Two cases illustrate this threat to the rule of law and the collapse of ethical sense among official agents.  The first one involves the alleged brutal murder of Mr. Suherman by police officers and the ransacking of his home. On 11th April 2007 and for reasons yet unknown, Mr. Suherman was unlawfully  arrested by the  police officers of the Medan District Police, and allegedly tortured and shot dead. The second case involves the alleged murder of Mr. Marsudi Tri Wijaya, by the very same police officers. In both cases the victims were tortured, shot dead and then given to the family members for burial. Prior to their unlawful arrests their houses were searched, robbed, and members of the families were threatened, abducted and allegedly murdered. To this day no case has been heard. The question is whether the Indonesian state wants a band of criminals dictating the law, or a set of law enforcement officers committed to the respect of the rule of law and the strengthening of democratic institutions.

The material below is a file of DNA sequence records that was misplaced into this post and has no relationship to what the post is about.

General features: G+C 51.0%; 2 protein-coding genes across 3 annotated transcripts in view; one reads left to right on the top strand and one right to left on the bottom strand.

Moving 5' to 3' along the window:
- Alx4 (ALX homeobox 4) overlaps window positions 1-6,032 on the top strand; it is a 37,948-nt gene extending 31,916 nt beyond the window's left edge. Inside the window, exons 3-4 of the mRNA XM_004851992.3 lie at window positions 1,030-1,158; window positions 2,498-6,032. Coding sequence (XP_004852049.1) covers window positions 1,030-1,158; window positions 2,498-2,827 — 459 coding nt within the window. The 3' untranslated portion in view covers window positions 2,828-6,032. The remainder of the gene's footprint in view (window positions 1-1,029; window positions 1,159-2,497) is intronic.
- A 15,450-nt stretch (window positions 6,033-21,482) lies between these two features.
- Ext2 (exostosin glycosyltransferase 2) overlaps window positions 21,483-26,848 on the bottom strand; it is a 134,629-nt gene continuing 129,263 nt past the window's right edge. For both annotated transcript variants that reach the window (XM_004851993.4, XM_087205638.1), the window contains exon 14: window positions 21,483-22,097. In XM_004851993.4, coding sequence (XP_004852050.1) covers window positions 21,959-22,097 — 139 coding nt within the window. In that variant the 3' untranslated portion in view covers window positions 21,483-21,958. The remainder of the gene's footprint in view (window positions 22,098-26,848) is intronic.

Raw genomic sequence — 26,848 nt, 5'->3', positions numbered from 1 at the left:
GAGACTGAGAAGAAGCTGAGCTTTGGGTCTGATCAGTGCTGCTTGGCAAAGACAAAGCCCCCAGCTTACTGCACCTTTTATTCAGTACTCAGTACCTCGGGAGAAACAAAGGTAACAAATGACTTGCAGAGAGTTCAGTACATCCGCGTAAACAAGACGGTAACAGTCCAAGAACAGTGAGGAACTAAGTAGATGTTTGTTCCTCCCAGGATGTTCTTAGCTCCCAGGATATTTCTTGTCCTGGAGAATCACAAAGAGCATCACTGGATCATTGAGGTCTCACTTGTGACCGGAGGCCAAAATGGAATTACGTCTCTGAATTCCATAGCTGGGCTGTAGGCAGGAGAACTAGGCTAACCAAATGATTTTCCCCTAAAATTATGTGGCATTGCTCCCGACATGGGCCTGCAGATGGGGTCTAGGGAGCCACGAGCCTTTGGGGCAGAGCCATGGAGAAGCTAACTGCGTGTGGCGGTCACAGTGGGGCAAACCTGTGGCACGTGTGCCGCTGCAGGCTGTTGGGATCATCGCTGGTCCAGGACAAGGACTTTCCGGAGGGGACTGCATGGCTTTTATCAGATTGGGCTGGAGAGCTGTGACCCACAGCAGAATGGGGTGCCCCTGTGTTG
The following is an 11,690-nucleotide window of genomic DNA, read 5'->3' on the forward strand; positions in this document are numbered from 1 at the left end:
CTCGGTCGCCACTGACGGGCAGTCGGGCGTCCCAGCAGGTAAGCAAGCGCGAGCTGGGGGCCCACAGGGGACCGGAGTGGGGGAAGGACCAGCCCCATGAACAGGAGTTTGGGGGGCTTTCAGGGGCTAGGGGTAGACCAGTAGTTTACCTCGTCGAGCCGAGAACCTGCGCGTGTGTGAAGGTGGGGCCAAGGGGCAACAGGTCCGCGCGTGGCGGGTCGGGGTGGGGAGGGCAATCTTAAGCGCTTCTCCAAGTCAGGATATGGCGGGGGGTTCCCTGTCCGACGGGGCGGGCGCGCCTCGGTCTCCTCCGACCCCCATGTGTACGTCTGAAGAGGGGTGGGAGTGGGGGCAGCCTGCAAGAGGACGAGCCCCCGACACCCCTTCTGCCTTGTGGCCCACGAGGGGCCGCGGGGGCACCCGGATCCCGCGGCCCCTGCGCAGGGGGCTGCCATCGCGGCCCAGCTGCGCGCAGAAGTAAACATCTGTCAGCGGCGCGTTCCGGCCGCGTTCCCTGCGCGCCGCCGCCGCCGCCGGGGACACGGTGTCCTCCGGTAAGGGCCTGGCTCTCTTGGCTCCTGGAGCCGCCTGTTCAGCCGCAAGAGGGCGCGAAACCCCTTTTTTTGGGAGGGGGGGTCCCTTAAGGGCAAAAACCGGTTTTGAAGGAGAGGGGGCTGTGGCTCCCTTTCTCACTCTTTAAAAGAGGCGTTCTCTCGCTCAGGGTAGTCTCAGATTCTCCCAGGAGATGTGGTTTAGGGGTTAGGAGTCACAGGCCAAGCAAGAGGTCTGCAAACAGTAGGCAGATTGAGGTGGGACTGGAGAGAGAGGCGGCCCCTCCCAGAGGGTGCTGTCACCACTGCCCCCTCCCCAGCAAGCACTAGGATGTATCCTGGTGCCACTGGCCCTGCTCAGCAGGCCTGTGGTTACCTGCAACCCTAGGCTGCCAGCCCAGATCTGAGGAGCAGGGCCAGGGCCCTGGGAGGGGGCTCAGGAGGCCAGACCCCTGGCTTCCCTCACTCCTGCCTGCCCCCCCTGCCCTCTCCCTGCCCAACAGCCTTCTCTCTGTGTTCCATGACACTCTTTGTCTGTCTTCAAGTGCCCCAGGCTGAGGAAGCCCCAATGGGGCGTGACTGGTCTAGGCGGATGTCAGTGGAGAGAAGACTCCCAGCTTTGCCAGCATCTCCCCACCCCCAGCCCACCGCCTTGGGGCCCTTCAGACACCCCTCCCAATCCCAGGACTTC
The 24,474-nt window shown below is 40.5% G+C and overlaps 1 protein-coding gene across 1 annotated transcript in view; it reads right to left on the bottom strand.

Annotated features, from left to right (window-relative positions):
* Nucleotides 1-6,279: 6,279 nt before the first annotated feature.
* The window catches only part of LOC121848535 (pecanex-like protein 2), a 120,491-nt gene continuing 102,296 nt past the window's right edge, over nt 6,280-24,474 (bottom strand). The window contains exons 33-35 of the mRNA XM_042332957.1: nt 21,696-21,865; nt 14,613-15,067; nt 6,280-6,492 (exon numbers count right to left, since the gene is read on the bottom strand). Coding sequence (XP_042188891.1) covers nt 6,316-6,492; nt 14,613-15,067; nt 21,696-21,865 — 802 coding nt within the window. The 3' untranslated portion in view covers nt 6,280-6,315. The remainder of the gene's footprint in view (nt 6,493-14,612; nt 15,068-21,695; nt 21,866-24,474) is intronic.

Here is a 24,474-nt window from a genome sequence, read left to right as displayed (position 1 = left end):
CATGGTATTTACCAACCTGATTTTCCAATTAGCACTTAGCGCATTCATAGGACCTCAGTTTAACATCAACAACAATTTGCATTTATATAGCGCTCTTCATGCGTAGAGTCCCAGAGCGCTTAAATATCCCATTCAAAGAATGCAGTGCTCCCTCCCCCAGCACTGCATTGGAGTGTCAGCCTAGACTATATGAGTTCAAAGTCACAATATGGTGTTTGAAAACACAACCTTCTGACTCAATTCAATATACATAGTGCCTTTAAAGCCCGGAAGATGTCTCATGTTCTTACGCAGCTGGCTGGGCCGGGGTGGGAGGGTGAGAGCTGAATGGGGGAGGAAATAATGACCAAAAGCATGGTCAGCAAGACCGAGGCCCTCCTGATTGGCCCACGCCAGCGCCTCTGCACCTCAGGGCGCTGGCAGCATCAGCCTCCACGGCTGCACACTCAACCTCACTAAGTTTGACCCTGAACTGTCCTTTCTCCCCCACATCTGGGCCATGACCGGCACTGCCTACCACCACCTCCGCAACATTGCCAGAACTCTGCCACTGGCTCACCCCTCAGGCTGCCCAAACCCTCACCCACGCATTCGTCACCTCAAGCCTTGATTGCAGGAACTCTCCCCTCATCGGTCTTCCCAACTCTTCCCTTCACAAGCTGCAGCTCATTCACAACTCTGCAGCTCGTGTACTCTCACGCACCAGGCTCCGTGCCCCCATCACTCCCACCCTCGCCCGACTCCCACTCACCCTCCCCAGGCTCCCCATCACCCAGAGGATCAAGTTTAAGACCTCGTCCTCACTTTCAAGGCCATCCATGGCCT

According to international standards, torture is a grave crime, and the fact that such acts are committed by agents representing the state is utterly unacceptable and a serious moral outrage. The gravity attached to the crime is derived from the abuse of power by state officials to crush the suspects, who should be presumed innocent till proven guilty. In a state respecting the rule of law, punishment should arise from the law, after a proper judiciary process and not otherwise. If the state allows its agents to take the law into their own hands and brutalize people, then what is the use of having a prosecution system in which the accused should be presumed innocent till proven guilty?

The widespread use of torture in Indonesia is beyond any reproach. However the intriguing question is whether there is any mechanism through which the victims can obtain a modicum of justice. Unfortunately, despite the fact that the Indonesian government ratified the Convention Against Torture, there is still no law that prohibits torture or creates a legal avenue for redress.